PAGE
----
Date: March 1, 1988
Creator: Clemmer, R.G.; Finn, P.A.; Greenwood, L.R.; Grimm, T.L.; Sze, D.K.; Bartlit, J.R. et al.
Partner: UNT Libraries Government Documents Department

Superconducting 112 MHz QWR electron gun

Description: Brookhaven National Laboratory and Niowave, Inc. have designed and fabricated a superconducting 112 MHz quarter-wave resonator (QWR) electron gun. The first cold test of the QWR cryomodule has been completed at Niowave. The paper describes the cryomodule design, presents the cold test results, and outline plans to upgrade the cryomodule. Future experiments include studies of different photocathodes and use for the coherent electron cooling proof-of-principle experiment. Two cathode stalk options, one for multi-alkali photocathodes and the other one for a diamond-amplified photocathode, are discussed. A quarter-wave resonator concept of superconducting RF (SRF) electron gun was proposed at BNL for electron cooling hadron beams in RHIC. QWRs can be made sufficiently compact even at low RF frequencies (long wavelengths). The long wavelength allows to produce long electron bunches, thus minimizing space charge effects and enabling high bunch charge. Also, such guns should be suitable for experiments requiring high average current electron beams. A 112 MHz QWR gun was designed, fabricated, and cold-tested in collaboration between BNL and Niowave. This is the lowest frequency SRF gun ever tested successfully. In this paper we describe the gun design and fabrication, present the cold test results, and outline our plans. This gun will also serve as a prototype for a future SRF gun to be used for coherent electron cooling of hadrons in eRHIC.
Date: July 25, 2011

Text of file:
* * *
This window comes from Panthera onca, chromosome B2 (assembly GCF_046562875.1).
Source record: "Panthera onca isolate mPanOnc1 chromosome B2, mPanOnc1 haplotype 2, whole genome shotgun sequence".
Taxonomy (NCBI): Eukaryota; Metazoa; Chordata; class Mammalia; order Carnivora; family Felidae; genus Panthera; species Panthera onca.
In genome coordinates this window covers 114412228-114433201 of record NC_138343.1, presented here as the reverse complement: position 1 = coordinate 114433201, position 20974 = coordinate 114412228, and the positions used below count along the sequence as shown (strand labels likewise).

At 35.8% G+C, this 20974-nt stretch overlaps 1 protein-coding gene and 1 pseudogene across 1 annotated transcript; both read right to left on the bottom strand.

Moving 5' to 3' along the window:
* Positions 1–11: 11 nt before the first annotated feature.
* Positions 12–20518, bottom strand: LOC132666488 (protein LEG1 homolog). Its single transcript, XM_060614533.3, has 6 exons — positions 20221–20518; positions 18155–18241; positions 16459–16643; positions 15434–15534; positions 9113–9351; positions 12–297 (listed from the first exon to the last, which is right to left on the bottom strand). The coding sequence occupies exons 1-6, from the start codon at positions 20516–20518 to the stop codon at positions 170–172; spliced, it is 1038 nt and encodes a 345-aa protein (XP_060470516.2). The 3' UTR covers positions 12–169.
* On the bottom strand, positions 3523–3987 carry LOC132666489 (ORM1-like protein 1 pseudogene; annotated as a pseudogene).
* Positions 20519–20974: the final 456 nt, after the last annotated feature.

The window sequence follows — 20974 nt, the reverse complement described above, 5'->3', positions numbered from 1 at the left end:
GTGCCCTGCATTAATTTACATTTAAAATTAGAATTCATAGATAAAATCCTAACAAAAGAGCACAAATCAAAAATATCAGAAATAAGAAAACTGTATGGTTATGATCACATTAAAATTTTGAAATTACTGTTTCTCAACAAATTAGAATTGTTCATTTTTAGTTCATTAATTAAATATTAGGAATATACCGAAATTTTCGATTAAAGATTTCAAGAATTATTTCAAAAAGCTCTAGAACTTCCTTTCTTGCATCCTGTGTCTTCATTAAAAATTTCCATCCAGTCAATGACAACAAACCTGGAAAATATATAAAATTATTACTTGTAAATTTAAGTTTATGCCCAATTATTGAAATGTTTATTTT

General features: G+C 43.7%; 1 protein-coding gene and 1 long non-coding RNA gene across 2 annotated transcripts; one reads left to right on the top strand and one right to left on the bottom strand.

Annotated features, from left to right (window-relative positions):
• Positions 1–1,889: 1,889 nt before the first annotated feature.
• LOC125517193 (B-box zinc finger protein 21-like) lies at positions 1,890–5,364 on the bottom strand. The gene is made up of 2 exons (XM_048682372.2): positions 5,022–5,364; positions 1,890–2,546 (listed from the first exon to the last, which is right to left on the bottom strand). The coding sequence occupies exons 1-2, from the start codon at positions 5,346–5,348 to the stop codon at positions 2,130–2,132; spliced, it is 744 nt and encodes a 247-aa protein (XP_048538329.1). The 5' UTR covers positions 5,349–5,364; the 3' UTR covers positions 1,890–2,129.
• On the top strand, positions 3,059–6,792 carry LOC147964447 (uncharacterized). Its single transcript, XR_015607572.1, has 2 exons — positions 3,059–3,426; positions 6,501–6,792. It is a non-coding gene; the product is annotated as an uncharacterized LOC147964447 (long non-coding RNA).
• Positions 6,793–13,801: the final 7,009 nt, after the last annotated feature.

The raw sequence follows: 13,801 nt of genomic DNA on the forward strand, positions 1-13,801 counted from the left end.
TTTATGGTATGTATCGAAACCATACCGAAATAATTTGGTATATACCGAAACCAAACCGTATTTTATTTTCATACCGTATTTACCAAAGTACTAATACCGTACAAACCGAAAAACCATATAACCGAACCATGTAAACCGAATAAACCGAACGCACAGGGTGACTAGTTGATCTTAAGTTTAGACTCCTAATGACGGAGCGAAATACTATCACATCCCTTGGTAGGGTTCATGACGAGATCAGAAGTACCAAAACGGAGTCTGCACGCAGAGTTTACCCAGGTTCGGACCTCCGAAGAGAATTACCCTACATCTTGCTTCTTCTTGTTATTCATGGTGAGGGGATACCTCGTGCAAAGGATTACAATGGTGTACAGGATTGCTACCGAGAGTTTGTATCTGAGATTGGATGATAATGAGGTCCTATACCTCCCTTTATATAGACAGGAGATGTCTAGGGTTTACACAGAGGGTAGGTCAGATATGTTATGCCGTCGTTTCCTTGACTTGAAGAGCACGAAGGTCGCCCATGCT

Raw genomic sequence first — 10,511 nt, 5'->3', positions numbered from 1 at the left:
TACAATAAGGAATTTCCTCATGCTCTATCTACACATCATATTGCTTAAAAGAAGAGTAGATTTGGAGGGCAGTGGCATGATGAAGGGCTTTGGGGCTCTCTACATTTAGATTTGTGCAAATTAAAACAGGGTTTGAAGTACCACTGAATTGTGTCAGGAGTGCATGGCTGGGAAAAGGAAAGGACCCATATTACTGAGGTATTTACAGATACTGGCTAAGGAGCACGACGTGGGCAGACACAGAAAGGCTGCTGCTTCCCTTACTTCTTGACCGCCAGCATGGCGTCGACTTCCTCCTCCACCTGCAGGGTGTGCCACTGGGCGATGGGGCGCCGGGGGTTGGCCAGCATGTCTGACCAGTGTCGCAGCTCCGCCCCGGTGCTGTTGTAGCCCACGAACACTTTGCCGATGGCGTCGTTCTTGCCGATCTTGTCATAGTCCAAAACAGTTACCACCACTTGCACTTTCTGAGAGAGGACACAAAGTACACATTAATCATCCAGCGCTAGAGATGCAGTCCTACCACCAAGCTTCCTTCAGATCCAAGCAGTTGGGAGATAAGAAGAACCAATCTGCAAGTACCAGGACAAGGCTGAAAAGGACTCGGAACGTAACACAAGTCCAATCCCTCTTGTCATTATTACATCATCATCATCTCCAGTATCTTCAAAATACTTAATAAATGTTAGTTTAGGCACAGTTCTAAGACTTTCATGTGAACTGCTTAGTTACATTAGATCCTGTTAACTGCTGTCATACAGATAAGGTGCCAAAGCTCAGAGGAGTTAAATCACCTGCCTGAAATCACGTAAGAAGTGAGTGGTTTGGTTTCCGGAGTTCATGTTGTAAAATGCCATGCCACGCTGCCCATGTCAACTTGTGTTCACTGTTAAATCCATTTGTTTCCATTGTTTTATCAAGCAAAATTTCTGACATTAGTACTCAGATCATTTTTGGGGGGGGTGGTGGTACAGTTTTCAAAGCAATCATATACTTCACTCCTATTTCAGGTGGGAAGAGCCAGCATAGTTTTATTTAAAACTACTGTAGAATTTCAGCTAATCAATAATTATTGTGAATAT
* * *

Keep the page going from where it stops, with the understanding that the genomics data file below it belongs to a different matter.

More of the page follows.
Creator: Belomestnykh, S.; Ben-Zvi, I.; Boulware, C.H.; Chang, X.; Grimm, T.L.; Rao, T. et al.
Partner: UNT Libraries Government Documents Department

DESIGN AND PRELIMINARY TEST OF THE 1500 MHZ NSLS-II PASSIVE SUPERCONDUCTING RF CAVITY

Description: NSLS-II is a new ultra-bright 3 GeV 3rd generation synchrotron radiation light source. The performance goals require operation with a beam current of 500mA and a bunch current of at least 0.5mA. Ion clearing gaps are required to suppress ion effects on the beam. The natural bunch length of 3mm is planned to be lengthened by means of a third harmonic cavity in order to increase the Touschek limited lifetime. Earlier work described the design alternatives and the geometry selected for a copper prototype. We subsequently have iterated the design to lower the R/Q of the cavity and to increase the diameter of the beam pipe ferrite HOM dampers to reduce the wakefield heating. A niobium cavity and full cryomodule including LN2 shield, magnetic shield and insulating vacuum vessel have been fabricated and installed. A passive SRF 3rd harmonic cavity consisting of two tightly coupled cells has been designed and fabricated for NSLS-II. Initial cold tests of this cavity are very promising. These tests have verified that the cavity frequency and mode separation between the 0 and {pi}-modes can be set at manufacture. Further, the frequency separation can be maintained over wide tuning ranges necessary for operation. Future work includes HOM damper and motorized tuner development.
Date: March 28, 2011
Creator: Rose, J.; Gash, W.; Kosciuk, B.; Ravindranath, V.; Sikora, B.; Sharma, S. et al.
Partner: UNT Libraries Government Documents Department